There was much debate about the differing approaches taken by IFAs when choosing funds for their clients to invest in and I was surprised by the numbers of firms and individual advisers who appear to have swallowed the multi-manager hook wholesale, now passing across all their investment capital to a multi-manager proposition. Consider some of the reasons that advisers gave for doing this and they fall into several distinct camps: first off and perhaps the most numerous are those firms who simply believe that they do not have the expertise and skill or indeed time and resources to pick funds for their clients.
Another cohort of IFAs seem to believe that by using a multi-manager investment solution it in some way reduces their firm’s risk exposure - I venture to suggest that they may just have read too much marketing hype from investment houses and they really need to take a step back and consider the fuller implications of what they are doing. The buck does not stop with the multi- manager provider - the IFA gives the advice and takes the responsibility full stop.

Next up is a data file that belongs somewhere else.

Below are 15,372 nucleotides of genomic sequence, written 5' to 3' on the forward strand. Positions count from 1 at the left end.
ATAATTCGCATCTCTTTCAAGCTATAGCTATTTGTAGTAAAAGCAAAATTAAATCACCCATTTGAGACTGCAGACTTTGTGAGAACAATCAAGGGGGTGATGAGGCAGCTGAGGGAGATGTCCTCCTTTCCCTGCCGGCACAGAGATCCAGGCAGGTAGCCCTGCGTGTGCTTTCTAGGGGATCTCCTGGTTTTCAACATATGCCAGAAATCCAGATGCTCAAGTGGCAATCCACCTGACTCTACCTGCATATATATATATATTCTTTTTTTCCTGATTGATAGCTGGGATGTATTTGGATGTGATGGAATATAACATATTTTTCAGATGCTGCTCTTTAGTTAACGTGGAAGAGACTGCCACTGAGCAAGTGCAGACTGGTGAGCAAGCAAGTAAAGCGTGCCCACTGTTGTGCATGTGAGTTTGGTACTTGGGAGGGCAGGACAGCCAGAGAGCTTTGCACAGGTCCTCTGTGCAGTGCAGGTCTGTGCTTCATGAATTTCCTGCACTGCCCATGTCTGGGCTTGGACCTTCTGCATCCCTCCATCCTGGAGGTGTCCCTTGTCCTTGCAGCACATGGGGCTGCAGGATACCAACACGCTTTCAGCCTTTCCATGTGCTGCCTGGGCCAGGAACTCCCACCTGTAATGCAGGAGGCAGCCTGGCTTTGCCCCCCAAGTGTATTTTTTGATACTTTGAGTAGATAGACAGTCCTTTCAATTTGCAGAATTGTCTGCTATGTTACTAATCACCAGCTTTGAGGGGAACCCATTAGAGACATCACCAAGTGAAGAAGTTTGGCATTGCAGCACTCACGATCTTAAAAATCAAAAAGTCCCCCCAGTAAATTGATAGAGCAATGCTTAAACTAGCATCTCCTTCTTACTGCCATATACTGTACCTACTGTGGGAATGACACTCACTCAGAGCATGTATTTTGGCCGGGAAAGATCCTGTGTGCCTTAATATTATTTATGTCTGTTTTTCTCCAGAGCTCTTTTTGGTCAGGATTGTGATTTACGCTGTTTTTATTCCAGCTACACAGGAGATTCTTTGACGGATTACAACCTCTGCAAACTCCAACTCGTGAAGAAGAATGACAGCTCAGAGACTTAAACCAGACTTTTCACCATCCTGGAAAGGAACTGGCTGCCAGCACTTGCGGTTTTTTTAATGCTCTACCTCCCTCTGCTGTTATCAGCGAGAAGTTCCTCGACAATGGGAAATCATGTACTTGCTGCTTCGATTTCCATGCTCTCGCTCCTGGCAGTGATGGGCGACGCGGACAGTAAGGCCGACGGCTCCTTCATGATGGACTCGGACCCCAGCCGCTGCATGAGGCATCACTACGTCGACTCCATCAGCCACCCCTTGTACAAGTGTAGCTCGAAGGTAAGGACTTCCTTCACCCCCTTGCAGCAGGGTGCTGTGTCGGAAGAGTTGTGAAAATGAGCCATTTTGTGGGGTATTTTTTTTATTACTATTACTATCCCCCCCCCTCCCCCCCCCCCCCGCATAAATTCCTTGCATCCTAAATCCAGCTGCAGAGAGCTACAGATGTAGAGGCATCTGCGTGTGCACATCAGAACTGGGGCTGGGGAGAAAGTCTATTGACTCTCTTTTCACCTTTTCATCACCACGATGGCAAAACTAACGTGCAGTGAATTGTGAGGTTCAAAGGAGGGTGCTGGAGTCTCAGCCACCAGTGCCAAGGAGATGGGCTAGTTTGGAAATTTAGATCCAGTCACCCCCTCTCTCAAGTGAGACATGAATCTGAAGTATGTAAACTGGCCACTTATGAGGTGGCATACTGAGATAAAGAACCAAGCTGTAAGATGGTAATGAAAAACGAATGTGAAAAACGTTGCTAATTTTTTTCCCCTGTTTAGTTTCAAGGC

Surprisingly I also found several examples of IFA firms who felt that they were actually not interested in fund selection and investment research and were happy to let somebody else do the work and put the portfolios together and run the money. The conversation around this and sustainable fees post-RDR for independent firms may well be quite interesting – clearly these firms believe that their outsourcing business model adds value in other areas for the client?
Another viewpoint widely held was that in reality the majority of investment IFA firms do not have the capability to choose funds from the total investment universe and that the use of model portfolio makes crushing business sense in the post-RDR business environment. How this will fit with the regulator’s requirements that independents will have to have awareness of and choose from all asset classes and investment products remains to be seen.
It was clear to me that opinion is much divided on the pros and cons of using multi-manager or indeed fund of funds as the basis of the investment proposition for an IFA practice.